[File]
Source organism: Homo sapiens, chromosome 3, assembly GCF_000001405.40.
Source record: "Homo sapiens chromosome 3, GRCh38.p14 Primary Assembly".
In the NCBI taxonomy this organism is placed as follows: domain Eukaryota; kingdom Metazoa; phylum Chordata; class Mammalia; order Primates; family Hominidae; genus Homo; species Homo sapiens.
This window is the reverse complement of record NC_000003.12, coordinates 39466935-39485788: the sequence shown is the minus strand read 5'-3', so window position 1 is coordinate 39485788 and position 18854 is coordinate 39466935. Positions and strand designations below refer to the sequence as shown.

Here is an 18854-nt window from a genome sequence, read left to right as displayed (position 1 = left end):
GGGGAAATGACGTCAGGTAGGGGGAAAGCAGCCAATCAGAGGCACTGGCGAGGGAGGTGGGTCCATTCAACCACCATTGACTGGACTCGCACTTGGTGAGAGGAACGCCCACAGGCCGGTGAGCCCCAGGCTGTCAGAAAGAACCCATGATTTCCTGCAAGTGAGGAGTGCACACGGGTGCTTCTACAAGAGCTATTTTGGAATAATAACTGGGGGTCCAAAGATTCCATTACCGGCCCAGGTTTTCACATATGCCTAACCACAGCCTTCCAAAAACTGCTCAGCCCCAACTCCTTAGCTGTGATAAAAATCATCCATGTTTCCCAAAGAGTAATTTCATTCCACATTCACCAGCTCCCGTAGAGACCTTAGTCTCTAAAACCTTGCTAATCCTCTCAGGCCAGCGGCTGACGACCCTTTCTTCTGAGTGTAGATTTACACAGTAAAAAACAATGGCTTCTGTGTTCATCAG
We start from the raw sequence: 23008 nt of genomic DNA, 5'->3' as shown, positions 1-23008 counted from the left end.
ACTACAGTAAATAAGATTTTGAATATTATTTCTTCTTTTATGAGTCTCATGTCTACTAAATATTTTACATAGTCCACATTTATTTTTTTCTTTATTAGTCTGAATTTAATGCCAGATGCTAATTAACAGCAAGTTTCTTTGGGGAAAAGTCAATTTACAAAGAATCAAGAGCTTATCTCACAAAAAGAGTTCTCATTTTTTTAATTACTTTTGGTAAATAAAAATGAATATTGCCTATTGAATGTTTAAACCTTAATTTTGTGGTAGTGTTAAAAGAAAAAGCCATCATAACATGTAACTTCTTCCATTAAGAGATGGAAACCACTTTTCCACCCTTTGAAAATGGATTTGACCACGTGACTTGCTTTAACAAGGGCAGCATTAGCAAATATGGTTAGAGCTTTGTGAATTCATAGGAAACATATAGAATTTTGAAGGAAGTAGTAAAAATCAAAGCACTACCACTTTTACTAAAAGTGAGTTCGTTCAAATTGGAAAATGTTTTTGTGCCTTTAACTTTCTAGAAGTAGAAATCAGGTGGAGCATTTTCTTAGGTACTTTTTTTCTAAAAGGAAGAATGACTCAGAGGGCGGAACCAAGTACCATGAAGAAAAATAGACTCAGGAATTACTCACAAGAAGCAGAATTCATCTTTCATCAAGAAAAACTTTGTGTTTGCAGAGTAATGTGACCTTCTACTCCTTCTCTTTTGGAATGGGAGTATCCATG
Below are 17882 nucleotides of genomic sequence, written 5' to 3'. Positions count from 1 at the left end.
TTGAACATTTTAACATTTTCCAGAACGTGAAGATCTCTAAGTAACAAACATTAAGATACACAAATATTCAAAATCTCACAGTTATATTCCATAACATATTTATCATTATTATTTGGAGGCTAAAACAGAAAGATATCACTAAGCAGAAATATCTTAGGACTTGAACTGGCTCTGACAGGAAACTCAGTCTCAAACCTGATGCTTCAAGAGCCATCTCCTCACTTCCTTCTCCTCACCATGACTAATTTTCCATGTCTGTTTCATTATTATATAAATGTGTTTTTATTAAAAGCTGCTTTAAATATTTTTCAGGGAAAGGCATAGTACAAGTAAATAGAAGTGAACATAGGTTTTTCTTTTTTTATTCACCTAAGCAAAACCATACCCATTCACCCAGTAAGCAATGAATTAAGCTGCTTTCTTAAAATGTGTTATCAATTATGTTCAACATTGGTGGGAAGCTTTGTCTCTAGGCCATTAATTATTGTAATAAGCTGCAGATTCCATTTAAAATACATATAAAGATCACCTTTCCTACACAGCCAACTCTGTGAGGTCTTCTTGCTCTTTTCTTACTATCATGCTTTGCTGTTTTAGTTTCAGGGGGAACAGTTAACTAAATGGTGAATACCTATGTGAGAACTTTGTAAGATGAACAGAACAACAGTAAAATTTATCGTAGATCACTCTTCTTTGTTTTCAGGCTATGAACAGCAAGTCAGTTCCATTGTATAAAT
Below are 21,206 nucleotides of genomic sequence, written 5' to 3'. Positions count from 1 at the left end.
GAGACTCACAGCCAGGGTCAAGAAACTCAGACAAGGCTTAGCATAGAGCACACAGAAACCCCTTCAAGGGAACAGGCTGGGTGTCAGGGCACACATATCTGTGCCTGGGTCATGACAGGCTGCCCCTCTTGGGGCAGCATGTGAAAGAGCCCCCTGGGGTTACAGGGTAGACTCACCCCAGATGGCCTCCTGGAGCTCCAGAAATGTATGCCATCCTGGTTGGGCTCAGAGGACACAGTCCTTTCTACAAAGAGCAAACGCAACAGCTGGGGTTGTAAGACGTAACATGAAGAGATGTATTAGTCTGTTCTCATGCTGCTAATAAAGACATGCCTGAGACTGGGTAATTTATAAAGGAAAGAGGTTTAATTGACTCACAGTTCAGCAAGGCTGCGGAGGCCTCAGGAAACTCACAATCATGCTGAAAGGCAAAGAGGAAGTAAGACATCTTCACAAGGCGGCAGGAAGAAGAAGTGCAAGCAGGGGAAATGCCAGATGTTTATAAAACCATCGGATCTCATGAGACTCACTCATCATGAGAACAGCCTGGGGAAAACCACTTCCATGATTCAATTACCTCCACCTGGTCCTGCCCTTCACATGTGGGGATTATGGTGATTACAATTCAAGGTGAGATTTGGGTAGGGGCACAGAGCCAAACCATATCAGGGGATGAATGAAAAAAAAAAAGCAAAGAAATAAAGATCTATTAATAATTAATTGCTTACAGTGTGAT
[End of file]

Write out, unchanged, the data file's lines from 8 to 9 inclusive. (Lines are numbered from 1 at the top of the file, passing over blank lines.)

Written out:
ACTACAGTAAATAAGATTTTGAATATTATTTCTTCTTTTATGAGTCTCATGTCTACTAAATATTTTACATAGTCCACATTTATTTTTTTCTTTATTAGTCTGAATTTAATGCCAGATGCTAATTAACAGCAAGTTTCTTTGGGGAAAAGTCAATTTACAAAGAATCAAGAGCTTATCTCACAAAAAGAGTTCTCATTTTTTTAATTACTTTTGGTAAATAAAAATGAATATTGCCTATTGAATGTTTAAACCTTAATTTTGTGGTAGTGTTAAAAGAAAAAGCCATCATAACATGTAACTTCTTCCATTAAGAGATGGAAACCACTTTTCCACCCTTTGAAAATGGATTTGACCACGTGACTTGCTTTAACAAGGGCAGCATTAGCAAATATGGTTAGAGCTTTGTGAATTCATAGGAAACATATAGAATTTTGAAGGAAGTAGTAAAAATCAAAGCACTACCACTTTTACTAAAAGTGAGTTCGTTCAAATTGGAAAATGTTTTTGTGCCTTTAACTTTCTAGAAGTAGAAATCAGGTGGAGCATTTTCTTAGGTACTTTTTTTCTAAAAGGAAGAATGACTCAGAGGGCGGAACCAAGTACCATGAAGAAAAATAGACTCAGGAATTACTCACAAGAAGCAGAATTCATCTTTCATCAAGAAAAACTTTGTGTTTGCAGAGTAATGTGACCTTCTACTCCTTCTCTTTTGGAATGGGAGTATCCATG
Below are 17882 nucleotides of genomic sequence, written 5' to 3'. Positions count from 1 at the left end.